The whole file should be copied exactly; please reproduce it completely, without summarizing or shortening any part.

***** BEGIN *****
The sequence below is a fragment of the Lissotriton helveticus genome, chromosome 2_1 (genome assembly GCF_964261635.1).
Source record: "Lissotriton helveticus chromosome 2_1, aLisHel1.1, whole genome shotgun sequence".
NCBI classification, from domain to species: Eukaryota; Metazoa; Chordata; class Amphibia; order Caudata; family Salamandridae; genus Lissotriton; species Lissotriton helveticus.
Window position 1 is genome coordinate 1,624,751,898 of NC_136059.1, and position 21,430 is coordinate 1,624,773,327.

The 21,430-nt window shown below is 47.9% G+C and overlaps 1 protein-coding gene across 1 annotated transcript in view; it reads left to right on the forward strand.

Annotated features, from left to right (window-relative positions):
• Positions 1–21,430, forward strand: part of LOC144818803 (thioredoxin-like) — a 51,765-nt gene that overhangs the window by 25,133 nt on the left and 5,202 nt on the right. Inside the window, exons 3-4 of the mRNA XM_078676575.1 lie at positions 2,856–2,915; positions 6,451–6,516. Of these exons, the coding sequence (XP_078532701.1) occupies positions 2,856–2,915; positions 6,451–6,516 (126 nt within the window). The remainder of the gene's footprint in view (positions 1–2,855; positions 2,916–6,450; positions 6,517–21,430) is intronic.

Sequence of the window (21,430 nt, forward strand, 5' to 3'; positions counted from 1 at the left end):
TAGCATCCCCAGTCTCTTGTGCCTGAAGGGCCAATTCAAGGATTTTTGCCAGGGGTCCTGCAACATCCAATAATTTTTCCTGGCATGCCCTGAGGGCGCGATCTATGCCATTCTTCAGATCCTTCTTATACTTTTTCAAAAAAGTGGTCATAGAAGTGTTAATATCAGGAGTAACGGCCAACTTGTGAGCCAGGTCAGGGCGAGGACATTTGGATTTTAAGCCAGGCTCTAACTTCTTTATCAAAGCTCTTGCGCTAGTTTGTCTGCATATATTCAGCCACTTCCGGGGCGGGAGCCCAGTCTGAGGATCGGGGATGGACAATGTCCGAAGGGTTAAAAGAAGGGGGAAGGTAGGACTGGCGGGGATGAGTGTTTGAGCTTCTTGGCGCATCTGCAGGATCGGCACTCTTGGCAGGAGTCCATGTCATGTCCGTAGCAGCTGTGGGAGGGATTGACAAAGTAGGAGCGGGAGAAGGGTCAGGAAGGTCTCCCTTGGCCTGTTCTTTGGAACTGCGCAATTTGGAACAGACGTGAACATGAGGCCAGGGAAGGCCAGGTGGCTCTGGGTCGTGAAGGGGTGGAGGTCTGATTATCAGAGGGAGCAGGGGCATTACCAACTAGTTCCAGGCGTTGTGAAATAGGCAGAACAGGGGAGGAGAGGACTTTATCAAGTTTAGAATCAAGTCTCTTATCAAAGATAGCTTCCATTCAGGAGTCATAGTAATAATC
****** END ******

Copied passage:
The sequence below is a fragment of the Lissotriton helveticus genome, chromosome 2_1 (genome assembly GCF_964261635.1).
Source record: "Lissotriton helveticus chromosome 2_1, aLisHel1.1, whole genome shotgun sequence".
NCBI classification, from domain to species: Eukaryota; Metazoa; Chordata; class Amphibia; order Caudata; family Salamandridae; genus Lissotriton; species Lissotriton helveticus.
Window position 1 is genome coordinate 1,624,751,898 of NC_136059.1, and position 21,430 is coordinate 1,624,773,327.

The 21,430-nt window shown below is 47.9% G+C and overlaps 1 protein-coding gene across 1 annotated transcript in view; it reads left to right on the forward strand.

Annotated features, from left to right (window-relative positions):
• Positions 1–21,430, forward strand: part of LOC144818803 (thioredoxin-like) — a 51,765-nt gene that overhangs the window by 25,133 nt on the left and 5,202 nt on the right. Inside the window, exons 3-4 of the mRNA XM_078676575.1 lie at positions 2,856–2,915; positions 6,451–6,516. Of these exons, the coding sequence (XP_078532701.1) occupies positions 2,856–2,915; positions 6,451–6,516 (126 nt within the window). The remainder of the gene's footprint in view (positions 1–2,855; positions 2,916–6,450; positions 6,517–21,430) is intronic.

Sequence of the window (21,430 nt, forward strand, 5' to 3'; positions counted from 1 at the left end):
TAGCATCCCCAGTCTCTTGTGCCTGAAGGGCCAATTCAAGGATTTTTGCCAGGGGTCCTGCAACATCCAATAATTTTTCCTGGCATGCCCTGAGGGCGCGATCTATGCCATTCTTCAGATCCTTCTTATACTTTTTCAAAAAAGTGGTCATAGAAGTGTTAATATCAGGAGTAACGGCCAACTTGTGAGCCAGGTCAGGGCGAGGACATTTGGATTTTAAGCCAGGCTCTAACTTCTTTATCAAAGCTCTTGCGCTAGTTTGTCTGCATATATTCAGCCACTTCCGGGGCGGGAGCCCAGTCTGAGGATCGGGGATGGACAATGTCCGAAGGGTTAAAAGAAGGGGGAAGGTAGGACTGGCGGGGATGAGTGTTTGAGCTTCTTGGCGCATCTGCAGGATCGGCACTCTTGGCAGGAGTCCATGTCATGTCCGTAGCAGCTGTGGGAGGGATTGACAAAGTAGGAGCGGGAGAAGGGTCAGGAAGGTCTCCCTTGGCCTGTTCTTTGGAACTGCGCAATTTGGAACAGACGTGAACATGAGGCCAGGGAAGGCCAGGTGGCTCTGGGTCGTGAAGGGGTGGAGGTCTGATTATCAGAGGGAGCAGGGGCATTACCAACTAGTTCCAGGCGTTGTGAAATAGGCAGAACAGGGGAGGAGAGGACTTTATCAAGTTTAGAATCAAGTCTCTTATCAAAGATAGCTTCCATTCAGGAGTCATAGTAATAATC